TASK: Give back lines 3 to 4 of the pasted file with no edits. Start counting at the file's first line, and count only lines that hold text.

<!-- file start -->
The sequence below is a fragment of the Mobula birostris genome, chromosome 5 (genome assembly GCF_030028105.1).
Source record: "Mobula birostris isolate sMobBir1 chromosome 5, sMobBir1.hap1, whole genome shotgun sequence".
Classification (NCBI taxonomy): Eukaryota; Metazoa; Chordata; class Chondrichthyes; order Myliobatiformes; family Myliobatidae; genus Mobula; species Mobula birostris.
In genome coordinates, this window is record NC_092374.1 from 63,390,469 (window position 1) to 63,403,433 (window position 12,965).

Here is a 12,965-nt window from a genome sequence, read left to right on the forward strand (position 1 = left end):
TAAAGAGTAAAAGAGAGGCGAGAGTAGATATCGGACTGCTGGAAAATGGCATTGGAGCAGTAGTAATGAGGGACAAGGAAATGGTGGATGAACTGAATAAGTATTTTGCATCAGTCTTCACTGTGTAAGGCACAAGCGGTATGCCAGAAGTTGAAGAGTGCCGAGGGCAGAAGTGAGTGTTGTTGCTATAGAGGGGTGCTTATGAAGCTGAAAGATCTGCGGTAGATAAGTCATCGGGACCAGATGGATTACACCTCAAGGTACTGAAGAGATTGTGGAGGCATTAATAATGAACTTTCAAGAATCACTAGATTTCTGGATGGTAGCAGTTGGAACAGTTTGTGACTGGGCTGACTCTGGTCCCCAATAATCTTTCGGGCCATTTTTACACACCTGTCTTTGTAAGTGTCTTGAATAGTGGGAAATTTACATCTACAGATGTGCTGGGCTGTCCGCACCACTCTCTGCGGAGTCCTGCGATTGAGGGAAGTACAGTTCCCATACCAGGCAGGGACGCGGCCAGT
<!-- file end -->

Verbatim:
Classification (NCBI taxonomy): Eukaryota; Metazoa; Chordata; class Chondrichthyes; order Myliobatiformes; family Myliobatidae; genus Mobula; species Mobula birostris.
In genome coordinates, this window is record NC_092374.1 from 63,390,469 (window position 1) to 63,403,433 (window position 12,965).